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Marine reserves from Detrick heading to Afghanistan

About 145 Marine reserves from Fort Detrick are preparing to deploy to Helmand province in Afghanistan.


Originally published October 25, 2009
By Megan Eckstein
News-Post Staff

Along with five active-duty Marines with whom they've trained, the reservists fly to Camp Pendleton, Calif., this weekend to finish training for what is expected to be a seven-month tour of duty. They will leave for Afghanistan before Christmas, though officials speculated they'd probably leave by the end of November.

Company B of the 4th Light Armored Reconnaissance Battalion comprises Marines from the Frederick and Baltimore areas, as well as from elsewhere in Maryland, Pennsylvania, Virginia and West Virginia, said 1st Sgt. Martin Word, the company's senior adviser to the commanding officer.

The reservists are younger than many of their active-duty counterparts -- Word guessed the average age of the Marines in his company was 22 or 23 years old -- and are leaving full-time jobs or school to serve their country.

"We're gonna miss our families, but we signed a contract, so it's inevitable when there's a war going on," he said.

Though he knows some of the Marines' wives and relatives oppose the war and the company's deployment, he said they should still support their loved ones and trust that they'll take care of one another in Afghanistan.

"We gotta take care of each other and that's what I'm here to do, to take care of these guys to the best of my ability. I want them all coming home, I want them to have that parade down Market Street."

Easier said than done, said Word's wife, Wendy.

"You don't understand unless you're going through it," she said. "It's a mixed bag of feelings." Martin Word served in the Gulf War in 1990-91, when the two were just dating. But this time around, Wendy said, "the worry is on a whole other level ... there's more uncharted territory at this point in time, (the Gulf War) was kind of 'get in, get out,' and this has been going on for eight years."

As a Light Armored Reconnaissance Battalion, the reservists will be the "eyes and ears, the quick reaction" for other units in the area, said Maj. Joe Corbett, the top-ranking administrator at the reservists' training center in Frederick . This type of company is "very nimble, very quick to get around the battlefield" and can respond if a higher-ranking commander requests help in a nearby area.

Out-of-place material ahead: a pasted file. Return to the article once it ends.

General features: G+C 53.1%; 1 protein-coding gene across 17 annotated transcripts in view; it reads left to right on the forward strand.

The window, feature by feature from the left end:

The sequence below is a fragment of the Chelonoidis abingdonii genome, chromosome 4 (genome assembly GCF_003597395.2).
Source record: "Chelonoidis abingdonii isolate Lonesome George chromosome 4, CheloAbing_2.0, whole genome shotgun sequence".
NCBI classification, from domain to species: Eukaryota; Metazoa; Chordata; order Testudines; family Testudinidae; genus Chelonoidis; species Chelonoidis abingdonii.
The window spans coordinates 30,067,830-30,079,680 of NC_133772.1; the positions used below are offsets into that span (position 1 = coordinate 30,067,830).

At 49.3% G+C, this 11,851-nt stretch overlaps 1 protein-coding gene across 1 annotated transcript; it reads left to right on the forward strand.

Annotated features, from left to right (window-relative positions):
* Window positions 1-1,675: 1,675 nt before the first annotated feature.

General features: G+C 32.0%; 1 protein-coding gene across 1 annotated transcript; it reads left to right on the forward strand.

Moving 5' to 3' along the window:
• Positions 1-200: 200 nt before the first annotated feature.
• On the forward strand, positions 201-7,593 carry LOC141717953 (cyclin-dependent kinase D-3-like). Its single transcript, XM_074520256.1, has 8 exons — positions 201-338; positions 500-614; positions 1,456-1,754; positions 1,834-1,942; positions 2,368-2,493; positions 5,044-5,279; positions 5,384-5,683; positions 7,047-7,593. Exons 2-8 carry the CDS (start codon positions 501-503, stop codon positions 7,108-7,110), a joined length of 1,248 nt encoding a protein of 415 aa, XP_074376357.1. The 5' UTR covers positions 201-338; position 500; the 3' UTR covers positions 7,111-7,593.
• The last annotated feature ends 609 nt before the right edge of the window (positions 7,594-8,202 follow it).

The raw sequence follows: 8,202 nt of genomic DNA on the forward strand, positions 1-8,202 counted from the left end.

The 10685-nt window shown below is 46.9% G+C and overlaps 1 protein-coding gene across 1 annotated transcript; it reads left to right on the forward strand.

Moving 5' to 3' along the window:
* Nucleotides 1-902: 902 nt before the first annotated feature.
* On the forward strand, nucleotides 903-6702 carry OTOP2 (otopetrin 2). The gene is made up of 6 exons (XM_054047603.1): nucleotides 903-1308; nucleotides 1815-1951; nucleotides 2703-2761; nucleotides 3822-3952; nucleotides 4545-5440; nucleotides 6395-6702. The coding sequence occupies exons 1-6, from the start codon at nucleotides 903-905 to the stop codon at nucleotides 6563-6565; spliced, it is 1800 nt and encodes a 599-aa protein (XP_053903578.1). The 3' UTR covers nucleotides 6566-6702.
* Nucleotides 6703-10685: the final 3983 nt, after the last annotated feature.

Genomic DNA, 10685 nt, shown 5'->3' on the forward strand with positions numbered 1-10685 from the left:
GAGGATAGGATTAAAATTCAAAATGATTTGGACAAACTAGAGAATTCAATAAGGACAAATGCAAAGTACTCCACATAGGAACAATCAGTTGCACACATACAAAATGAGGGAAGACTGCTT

Martin Word said the reservists would be working with local Afghan leaders to see what help they need, be it infrastructure upgrades or life's necessities. Though he can't promise to deliver everything they ask for, he said an important part of the Marines' work in the country is forging a good relationship with the leaders to help minimize Taliban and al-Qaida influence.

"Our mindset is, we're gonna go in here and help the good guys, and if we have to we'll defeat the bad guys if we run into that situation," he said. "We're not trying to impose our will, we're just trying to establish a relationship and say 'what kind of help do you all need? What are the townspeople saying that you could use?'"

Between now and their departure, the Marine reservists will be learning various languages and dialects spoken in Helmand province, as well as learning about the culture so as not to accidentally offend the local tribes.

Helmand province has been a trouble area for U.S. forces, with insurgents profiting from opium trade. But Word said he wasn't letting the region's reputation distract him.

"There's something wrong with you if you say you're not nervous," he said. "But you can have a positive attitude still, a positive nervousness. It's like, yeah, I'm a little nervous, but I'm ready and aggressive at the same time."

The bigger concern for the Marines, Word said, is leaving their families. He is worried about leaving behind a wife and 2-year-old triplets, Austin, Isabella and Patrick. He said he can rest a little easier because her family and friends have been traveling in to help her, but it's still hard to leave. Having a family to come home to only reinforces the Marines' goal:

"Get in, get it done, get out."